Friday, 29 June 2007

Debbie Schlussel's Review of SiCKO I found abdiel's review of Schlussel's review of Live Free, Die Hard via Sadly, No! (Just so you know who I blame.) When I clicked over to Schlussel's site, I noticed his favorite solecism ("It's hard to believe this third sequel to 1988's Die Hard is the fourth in a series") wasn't there. I assumed he'd juiced the stupid for effect, not that she'd edited it after he brought it to her attention. Diligent procrastinator that I am, I read some of her other movie reviews and, needless to say, I can state with certainty that she edited it after he brought it to her attention. Consider her review of SiCKO. She first argues that "HMOs are ... socialized medicine." (I'm no proponent of E-Prime, but her copular slaughter almost convinces me to tack about.) This isn't a good argument, but it has the benefit of being an arguable one. The same can't be said of this: We already have the unworkable system of bad medicine that Moore wants. SiCKO is many things, but there's one thing it isn't: a defense of the status quo. HMOs may be (but really aren't) a form of socialized medicine. That's a (debatable, but wildly incorrect) fact. The claim that "Moore wants the unworkable system of bad medicine we already have" leaves me at a loss, so I'll quote Dorothy Parker: There are times when images blow to fluff, and comparisons stiffen and shrivel. Such an occasion is surely at hand when one is confronted by Dreiser's latest museum piece, Dawn. One can but revise a none-too-hot dialectic of childhood; ask, in rhetorical aggressiveness, "What writes worse than a Theodore Dreiser?"—loudly crow the answer, "Two Theodore Dreisers"; and, according to temperament, rejoice at the merciful absurdity of the conception, or shudder away from the thought. Sadly, the comments to her review leave no room for rejoicing. Shuddering is another story entirely. Moving on: The saddest spectacle in contemporary politics is not, as is often argued, to be caught unawares in one's own hypocrisy. No, the saddest spectacle is to be caught unawares in one's hypocrisy immediately after dismissing someone else for theirs. Case in point: Schlussel anecdotally berates Moore for this moment of self-deprecation: You're right. What can I say? I'm a hypocrite. Who says I'm consistent? She then notes that "personal anecdotes by [sic] former Michael Moore employees [concerning the] lack of appropriate benefits and healthcare" show that his self-deprecation cuts quicker to the truth than he intended. Those anecdotes bear witness to Moore's great lie. He is a hypocrite who wants Americans to do as he says, not as he does. Anecdotes like the one which opens her essay and the ones related by disgruntled employees speak hard truths to even the most jaded powers. They are completely different from those Moore employs in his coverage of Canadian healthcare: Moore shows us the short waiting time and zero cost of healthcare for his friends and relatives in Canada, just a quick drive...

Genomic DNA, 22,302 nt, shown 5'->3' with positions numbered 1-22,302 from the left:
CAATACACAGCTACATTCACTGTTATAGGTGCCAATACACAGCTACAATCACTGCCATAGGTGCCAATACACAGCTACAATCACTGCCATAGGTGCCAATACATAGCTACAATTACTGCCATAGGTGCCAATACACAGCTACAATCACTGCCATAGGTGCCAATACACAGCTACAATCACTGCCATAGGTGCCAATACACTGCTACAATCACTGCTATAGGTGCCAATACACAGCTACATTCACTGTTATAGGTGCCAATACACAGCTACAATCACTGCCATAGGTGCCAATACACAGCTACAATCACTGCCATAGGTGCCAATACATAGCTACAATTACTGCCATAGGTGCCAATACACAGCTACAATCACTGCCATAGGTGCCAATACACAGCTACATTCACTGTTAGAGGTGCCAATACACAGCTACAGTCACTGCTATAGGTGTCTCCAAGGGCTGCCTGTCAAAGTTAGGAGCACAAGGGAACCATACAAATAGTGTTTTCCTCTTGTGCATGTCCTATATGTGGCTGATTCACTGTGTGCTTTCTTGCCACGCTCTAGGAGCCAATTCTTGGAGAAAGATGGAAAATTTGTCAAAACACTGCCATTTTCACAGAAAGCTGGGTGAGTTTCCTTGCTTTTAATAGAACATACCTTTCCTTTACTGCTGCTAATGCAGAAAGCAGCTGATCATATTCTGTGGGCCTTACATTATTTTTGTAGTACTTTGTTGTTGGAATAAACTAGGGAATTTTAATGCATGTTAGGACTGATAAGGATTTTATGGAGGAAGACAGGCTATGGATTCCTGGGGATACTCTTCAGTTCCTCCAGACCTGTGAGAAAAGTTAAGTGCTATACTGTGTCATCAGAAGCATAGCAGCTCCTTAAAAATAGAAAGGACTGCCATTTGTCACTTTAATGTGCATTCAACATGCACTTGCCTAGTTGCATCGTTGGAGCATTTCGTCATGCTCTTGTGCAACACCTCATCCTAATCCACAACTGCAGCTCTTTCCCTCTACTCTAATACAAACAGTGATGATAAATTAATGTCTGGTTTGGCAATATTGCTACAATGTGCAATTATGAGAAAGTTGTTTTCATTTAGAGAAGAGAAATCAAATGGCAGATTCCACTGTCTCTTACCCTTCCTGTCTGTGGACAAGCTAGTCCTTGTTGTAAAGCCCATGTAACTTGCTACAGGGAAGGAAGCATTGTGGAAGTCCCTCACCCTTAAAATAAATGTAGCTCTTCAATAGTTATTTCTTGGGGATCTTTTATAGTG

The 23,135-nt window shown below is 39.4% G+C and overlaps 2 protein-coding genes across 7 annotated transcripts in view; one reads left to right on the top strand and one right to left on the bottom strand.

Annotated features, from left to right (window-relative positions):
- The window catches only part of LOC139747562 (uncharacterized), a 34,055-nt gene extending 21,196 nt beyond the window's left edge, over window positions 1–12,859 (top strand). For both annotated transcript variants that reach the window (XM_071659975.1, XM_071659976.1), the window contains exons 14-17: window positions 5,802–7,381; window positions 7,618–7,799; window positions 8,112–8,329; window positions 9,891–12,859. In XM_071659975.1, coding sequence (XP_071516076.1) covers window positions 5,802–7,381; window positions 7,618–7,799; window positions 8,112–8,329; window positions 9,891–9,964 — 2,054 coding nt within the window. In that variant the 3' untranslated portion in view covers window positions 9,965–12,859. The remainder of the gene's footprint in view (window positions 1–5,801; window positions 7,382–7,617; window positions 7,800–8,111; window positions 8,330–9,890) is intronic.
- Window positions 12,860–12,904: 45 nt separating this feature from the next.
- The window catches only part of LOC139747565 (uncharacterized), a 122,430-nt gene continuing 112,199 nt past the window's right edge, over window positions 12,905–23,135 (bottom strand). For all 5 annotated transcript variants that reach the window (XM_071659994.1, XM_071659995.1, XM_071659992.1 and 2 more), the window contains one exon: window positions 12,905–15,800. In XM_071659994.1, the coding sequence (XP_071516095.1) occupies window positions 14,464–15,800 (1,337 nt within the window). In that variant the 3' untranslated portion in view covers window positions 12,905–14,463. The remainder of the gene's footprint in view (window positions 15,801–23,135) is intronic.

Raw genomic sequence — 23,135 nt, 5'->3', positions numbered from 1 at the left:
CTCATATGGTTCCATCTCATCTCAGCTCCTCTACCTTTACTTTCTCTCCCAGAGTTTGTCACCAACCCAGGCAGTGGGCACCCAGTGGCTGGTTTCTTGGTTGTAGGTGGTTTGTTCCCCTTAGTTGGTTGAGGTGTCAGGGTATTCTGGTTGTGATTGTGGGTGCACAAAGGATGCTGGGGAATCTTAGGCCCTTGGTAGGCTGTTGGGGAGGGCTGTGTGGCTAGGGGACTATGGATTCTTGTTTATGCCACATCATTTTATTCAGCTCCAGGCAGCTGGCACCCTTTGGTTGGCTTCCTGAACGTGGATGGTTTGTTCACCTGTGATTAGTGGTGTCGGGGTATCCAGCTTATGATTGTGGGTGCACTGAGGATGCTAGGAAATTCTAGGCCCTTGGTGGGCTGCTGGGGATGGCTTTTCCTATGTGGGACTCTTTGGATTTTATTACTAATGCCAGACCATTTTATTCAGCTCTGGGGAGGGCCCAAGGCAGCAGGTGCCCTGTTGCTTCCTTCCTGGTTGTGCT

The Real Victim in the Jena Six Case: David Duke I've been to Jena. It's an hour north of Bunkie, where I road four-wheelers with anti-semites; and an hour west of Kingston, Mississippi, where I'll some day own land once tilled by slaves.* For the past few weeks, I wanted to write about the Jena Six, but didn't know what to say. How many ways can a person not express surprise?** (Besides, Kevin's mensch-work assuaged my compulsion to address the issue, as through him I found Sylvia, Vox, and Elle.) This isn't to say I haven't been reading and researching. I have. Yesterday, at a popular online forum to which I won't link, I found David Duke complaining about media coverage of the case. He quotes this (from an article no longer online): Still others, however, acknowledge troubling racial undercurrents in a town where 16 years ago white voters cast most of their ballots for David Duke, the former Ku Klux Klan leader who ran for Louisiana governor. Then complains: Well that proves the White folks of Jena must be a really bad bunch. They voted for me about 75 percent. This is one more biased article meant to instill White guilt and shame. In Jena, Blacks a quite small minority commit most of the crimes and many of them are quite beastly, but Whites are the ones painted as devils here! When I talk about the South to people whose experience of racism is almost wholly institutional, they accuse me of trying to change the subject.** Not the case. Only 25 percent of the white population didn't vote for an outspoken white supremacist. This bears repeating with thunder: Only 25 percent of the white population didn't vote for an outspoken white supremacist. Let me put this another way: in the 2004 election, La Salle Parish (of which Jena is the seat) voted overwhelmingly for Bush, to the tune of a 80-20 margin. In the 2003 gubernatorial election, however, Democratic candidate Kathleen Blanco took La Salle by a 60-40 margin over her Republican opponent. Remarkable, no? Not really. This was her opponent: Most of the time, you see his first name in quotation marks, lest anyone forget "Bobby" Jindal's first name is Piyush. However, I will agree with Duke on one thing: the AP article on Mychal Bell's conviction stating that he was found guilty by "an all-white jury" suggests some sort of judicial misconduct. That's not entirely fair. An all-white jury couldn't be avoided: no blacks answered the summons for jury duty. Moreover, given that Jena is 85 percent white (as is La Salle Parish, if they chose to expand the jury pool), it's statistically unlikely a black person would be chosen. Of course, the history of systematic disenfranchisement (only registered voters are summoned) and the whole jury-of-your-peers thing merit consideration ... * Ironically, this land was first settled by immigrants from New Jersey. (That's right: those Swayzes.) It took three centuries, but that land will eventually be back in good Jersey hands. The North shall rise again. **...